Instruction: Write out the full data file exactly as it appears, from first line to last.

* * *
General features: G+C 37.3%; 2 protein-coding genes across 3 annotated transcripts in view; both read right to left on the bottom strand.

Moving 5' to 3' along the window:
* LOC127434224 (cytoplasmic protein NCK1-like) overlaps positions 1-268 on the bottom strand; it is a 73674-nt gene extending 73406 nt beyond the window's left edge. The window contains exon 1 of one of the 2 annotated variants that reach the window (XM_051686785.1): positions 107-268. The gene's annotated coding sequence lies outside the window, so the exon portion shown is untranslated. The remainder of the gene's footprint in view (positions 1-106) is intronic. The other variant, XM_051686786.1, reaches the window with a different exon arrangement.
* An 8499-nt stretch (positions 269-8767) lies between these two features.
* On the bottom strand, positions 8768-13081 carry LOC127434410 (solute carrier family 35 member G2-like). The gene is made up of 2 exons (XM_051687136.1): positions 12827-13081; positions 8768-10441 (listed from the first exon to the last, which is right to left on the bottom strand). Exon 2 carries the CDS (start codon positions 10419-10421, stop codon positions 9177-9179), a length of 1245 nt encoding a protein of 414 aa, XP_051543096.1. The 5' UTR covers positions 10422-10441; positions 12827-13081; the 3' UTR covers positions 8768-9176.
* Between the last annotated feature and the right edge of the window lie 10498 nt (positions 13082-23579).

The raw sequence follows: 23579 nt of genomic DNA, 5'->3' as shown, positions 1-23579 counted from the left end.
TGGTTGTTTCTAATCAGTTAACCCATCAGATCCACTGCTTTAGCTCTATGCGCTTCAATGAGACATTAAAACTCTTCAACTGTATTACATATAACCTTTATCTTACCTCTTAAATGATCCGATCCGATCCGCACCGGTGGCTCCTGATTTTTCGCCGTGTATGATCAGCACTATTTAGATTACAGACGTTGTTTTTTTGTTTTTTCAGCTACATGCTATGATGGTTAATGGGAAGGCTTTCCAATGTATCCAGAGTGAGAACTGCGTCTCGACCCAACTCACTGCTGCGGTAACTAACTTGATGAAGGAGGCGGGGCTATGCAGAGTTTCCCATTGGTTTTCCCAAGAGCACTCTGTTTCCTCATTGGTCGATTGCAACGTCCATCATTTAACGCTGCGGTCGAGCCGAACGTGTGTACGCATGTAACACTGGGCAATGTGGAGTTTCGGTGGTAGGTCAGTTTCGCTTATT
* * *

General features: G+C 37.3%; 2 protein-coding genes across 3 annotated transcripts in view; both read right to left on the bottom strand.

Moving 5' to 3' along the window:
* LOC127434224 (cytoplasmic protein NCK1-like) overlaps positions 1-268 on the bottom strand; it is a 73674-nt gene extending 73406 nt beyond the window's left edge. The window contains exon 1 of one of the 2 annotated variants that reach the window (XM_051686785.1): positions 107-268. The gene's annotated coding sequence lies outside the window, so the exon portion shown is untranslated. The remainder of the gene's footprint in view (positions 1-106) is intronic. The other variant, XM_051686786.1, reaches the window with a different exon arrangement.
* An 8499-nt stretch (positions 269-8767) lies between these two features.
* On the bottom strand, positions 8768-13081 carry LOC127434410 (solute carrier family 35 member G2-like). The gene is made up of 2 exons (XM_051687136.1): positions 12827-13081; positions 8768-10441 (listed from the first exon to the last, which is right to left on the bottom strand). Exon 2 carries the CDS (start codon positions 10419-10421, stop codon positions 9177-9179), a length of 1245 nt encoding a protein of 414 aa, XP_051543096.1. The 5' UTR covers positions 10422-10441; positions 12827-13081; the 3' UTR covers positions 8768-9176.
* Between the last annotated feature and the right edge of the window lie 10498 nt (positions 13082-23579).

The raw sequence follows: 23579 nt of genomic DNA, 5'->3' as shown, positions 1-23579 counted from the left end.
TGGTTGTTTCTAATCAGTTAACCCATCAGATCCACTGCTTTAGCTCTATGCGCTTCAATGAGACATTAAAACTCTTCAACTGTATTACATATAACCTTTATCTTACCTCTTAAATGATCCGATCCGATCCGCACCGGTGGCTCCTGATTTTTCGCCGTGTATGATCAGCACTATTTAGATTACAGACGTTGTTTTTTTGTTTTTTCAGCTACATGCTATGATGGTTAATGGGAAGGCTTTCCAATGTATCCAGAGTGAGAACTGCGTCTCGACCCAACTCACTGCTGCGGTAACTAACTTGATGAAGGAGGCGGGGCTATGCAGAGTTTCCCATTGGTTTTCCCAAGAGCACTCTGTTTCCTCATTGGTCGATTGCAACGTCCATCATTTAACGCTGCGGTCGAGCCGAACGTGTGTACGCATGTAACACTGGGCAATGTGGAGTTTCGGTGGTAGGTCAGTTTCGCTTATT